As to the number of people killed... No cop that I've ever met goes to work wanting to kill someone. And if they do... I want them gone, yesterday. That said -- we also all have families, friends, and loved ones -- and we will go home to them. Our job is to go towards the guns, not away. In the US -- we strictly limit what the military can do on our shores. (Look up posse comitatus.) It's not the same way in other countries, so some of the situations we send cops into are handled by the military in other countries. That's one way the numbers change. Another is that we have a much, many times much, more diverse population than many other countries -- which is often much more likely to react less compliantly to the police. And we have a whole lot more guns (which I don't have a problem with; I strongly support the 2nd amendment) out there... Unfortunately, lots of them are in the wrong hands (which I do have a problem with...). So that's another factor in the numbers... and another reason it's hard to compare some things about policing across different borders.

    Oh, and as to hiring smart people... Every agency I know certainly wants to hire smart people. The job of a cop today demands a whole lot of intelligence, coupled with life experience and judgement, and plenty of street smarts and common sense. You can't read and apply the regulations, the laws, the court decisions, and everything else if you're dumb. It's kind of like suggesting that an infantryman or Marine is too dumb to do something else...
     
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  4. TieXiongJi

    TieXiongJi Green Belt

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    Thank you so much for that. I will check out the book and I already emailed the Academy.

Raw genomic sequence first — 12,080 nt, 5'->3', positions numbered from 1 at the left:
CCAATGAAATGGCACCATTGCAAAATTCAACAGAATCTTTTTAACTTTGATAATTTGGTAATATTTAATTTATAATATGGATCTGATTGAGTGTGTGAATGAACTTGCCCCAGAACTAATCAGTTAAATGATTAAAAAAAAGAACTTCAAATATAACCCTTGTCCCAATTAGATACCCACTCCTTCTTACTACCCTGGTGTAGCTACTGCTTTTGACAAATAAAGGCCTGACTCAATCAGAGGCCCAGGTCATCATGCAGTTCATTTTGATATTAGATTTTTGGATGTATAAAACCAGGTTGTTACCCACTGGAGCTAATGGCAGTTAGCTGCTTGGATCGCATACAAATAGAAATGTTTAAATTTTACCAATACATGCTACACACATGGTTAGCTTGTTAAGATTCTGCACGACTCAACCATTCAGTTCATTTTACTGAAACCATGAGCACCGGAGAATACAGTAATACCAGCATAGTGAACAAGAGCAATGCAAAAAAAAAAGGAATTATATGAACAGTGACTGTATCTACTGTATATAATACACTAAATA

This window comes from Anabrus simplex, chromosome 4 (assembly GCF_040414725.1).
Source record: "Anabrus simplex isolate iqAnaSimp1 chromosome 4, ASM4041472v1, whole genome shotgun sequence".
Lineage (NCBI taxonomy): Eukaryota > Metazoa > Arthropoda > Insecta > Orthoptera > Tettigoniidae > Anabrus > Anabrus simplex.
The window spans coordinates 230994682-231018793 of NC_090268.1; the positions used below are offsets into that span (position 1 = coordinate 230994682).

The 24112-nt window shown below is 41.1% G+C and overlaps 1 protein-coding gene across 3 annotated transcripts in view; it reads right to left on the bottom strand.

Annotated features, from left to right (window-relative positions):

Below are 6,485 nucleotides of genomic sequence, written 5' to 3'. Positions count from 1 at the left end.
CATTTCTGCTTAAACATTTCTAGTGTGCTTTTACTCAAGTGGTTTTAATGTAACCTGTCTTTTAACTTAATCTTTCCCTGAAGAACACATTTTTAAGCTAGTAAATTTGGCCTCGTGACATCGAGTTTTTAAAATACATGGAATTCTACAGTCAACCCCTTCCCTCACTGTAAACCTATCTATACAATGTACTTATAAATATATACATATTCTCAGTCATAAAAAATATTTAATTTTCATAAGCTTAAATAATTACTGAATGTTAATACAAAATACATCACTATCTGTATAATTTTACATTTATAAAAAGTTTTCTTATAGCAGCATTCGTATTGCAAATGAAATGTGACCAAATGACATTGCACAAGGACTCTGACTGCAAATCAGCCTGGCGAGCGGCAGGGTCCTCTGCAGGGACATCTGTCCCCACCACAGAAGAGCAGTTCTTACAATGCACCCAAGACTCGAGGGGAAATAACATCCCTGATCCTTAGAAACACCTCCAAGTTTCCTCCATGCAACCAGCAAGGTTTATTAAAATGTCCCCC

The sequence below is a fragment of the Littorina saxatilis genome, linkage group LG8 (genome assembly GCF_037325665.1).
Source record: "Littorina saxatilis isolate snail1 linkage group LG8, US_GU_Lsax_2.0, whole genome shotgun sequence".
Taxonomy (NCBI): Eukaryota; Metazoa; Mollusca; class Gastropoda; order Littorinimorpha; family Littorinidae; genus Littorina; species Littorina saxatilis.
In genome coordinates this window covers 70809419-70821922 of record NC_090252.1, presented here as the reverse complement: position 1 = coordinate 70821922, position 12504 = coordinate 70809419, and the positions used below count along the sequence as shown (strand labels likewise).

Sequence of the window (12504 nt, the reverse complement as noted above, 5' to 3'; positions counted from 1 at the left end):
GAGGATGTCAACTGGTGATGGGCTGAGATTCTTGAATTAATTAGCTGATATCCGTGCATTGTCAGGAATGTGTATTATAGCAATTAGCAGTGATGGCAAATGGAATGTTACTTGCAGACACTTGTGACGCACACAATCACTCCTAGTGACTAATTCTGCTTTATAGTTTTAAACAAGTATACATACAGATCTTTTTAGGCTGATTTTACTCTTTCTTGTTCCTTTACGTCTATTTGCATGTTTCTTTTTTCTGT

YT Video: Instantly there are serious problems with this quick assessment. The cops give an untrained individual a gun, no partner, no preparation. We in the self defense community understand the 21 foot rule as should all gun wielding public servants. I have only had one encounter where an officer did not have a partner. I have seen other videos regarding police training, but that video is not a good representation of police training.
    This is a similar video of the Use of Force training from AJ+:
    I have serious concerns that cops pull the gun before the mace or taser. These videos didn't help that fear.
    My current strategy for police is completely avoid contact or completely comply so they don't shoot me. I consciously know that I will most likely not be targeted or harassed, but the fear is always up in front. I no longer fear death, but I don't want to die before it is the only option.

    On Hiring Smart People: That info came from a slew of articles similar to this.
    Police Officially Refuse To Hire Applicants With High IQ Scores
     
  5. jks9199

    jks9199 Administrator Staff Member

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    Regarding the class for the reporter -- they give them some training and orientation before the scenarios. The extent depends on the program. One I'm more familiar with spends about 4 hours on orientation and preparation before doing scenarios. Partners... Well, when they show up and arrive on scene, I might have one -- but I patrol solo most of the day, and handle most encounters solo.

    Hiring... Yep, there are some departments that won't hire someone with too high an IQ, and a court says they can, so long as they are consistent in their application. The departments that do that are a minority. I know officers who have JDs and have passed the bar (and they still hit the streets... Maybe they do need some psychological help!) as well as PhDs. Many with Master's or advanced certificates. Lots with a bachelor's. You're trying to use a minority of agencies to set a rule... doesn't work that way.